First the chatbot discusses symptoms with the patient and asks them to map pain and its severity on a human body via the touch screen. It then looks at the patient’s medical records, plus over 300 million data points from other patients and research papers to make a diagnosis.
While this type of AI won’t replace doctors, it’s assisting them by boosting diagnosis accuracy and cutting workload so they can focus on treatment. It’s also improving patient experience.
Aethon, US (2015)
Designed to assist logistics in hospitals and healthcare facilities, TUG is an automated robot system that delivers food, drugs and other clinical supplies.
A self-loading mobile cart powered by smart software algorithms and managed remotely, TUG has inbuilt maps as well as Lidar sensors for 360-degree 3D vision – the same technology used on self-driving cars. This enables it to move along hallways and into lifts, as well as around patients and staff.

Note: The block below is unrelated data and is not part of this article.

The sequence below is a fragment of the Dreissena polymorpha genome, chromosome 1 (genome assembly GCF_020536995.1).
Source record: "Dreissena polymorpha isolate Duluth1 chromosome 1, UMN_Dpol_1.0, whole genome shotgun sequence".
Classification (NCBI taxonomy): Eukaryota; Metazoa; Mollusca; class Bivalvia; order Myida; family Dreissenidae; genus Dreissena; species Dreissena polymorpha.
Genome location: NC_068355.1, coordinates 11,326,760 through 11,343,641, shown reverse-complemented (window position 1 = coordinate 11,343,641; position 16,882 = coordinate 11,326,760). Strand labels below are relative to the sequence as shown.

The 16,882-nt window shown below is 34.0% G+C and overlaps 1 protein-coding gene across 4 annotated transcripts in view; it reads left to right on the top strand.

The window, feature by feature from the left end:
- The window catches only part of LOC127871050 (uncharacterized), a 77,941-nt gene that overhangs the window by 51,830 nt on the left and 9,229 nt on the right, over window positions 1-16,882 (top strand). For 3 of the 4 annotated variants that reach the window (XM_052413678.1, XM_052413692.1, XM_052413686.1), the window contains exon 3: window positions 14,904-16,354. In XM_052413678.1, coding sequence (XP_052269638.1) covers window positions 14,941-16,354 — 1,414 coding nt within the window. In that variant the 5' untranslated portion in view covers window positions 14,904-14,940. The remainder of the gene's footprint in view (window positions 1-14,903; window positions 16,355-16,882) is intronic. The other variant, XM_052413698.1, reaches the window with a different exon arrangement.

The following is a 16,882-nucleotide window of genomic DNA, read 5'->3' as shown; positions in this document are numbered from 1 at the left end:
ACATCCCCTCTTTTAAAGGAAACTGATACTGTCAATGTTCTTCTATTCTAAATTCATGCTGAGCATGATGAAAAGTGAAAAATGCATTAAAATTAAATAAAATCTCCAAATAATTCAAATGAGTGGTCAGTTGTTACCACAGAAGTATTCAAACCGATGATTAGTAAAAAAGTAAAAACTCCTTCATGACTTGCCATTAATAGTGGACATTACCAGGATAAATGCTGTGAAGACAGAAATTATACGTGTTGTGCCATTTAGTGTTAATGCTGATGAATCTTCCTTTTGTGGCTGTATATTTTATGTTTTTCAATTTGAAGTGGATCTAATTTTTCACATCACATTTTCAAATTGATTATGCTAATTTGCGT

By efficiently performing mandatory tasks 24/7 with fewer mistakes, TUG and other medical robots are lowering costs and enabling nurses to spend more time caring for patients.
Beth Israel Deaconess Medical Centre (BIDMC), US (2017)
This new AI-powered microscope is being developed for use in hospital laboratories to diagnose deadly blood diseases.
The microscope is equipped with a convolutional neural network (CNN) – “a class of artificial intelligence modelled on the mammalian visual cortex and used to analyse visual data”. Using machine learning, it’s able to recognise and categorise bacteria based on shape and distribution.
Not only will it reduce the expertise needed to accurately and consistently recognise microbes, but it will also speed up processes and diagnosis, enabling faster critical treatment for patients.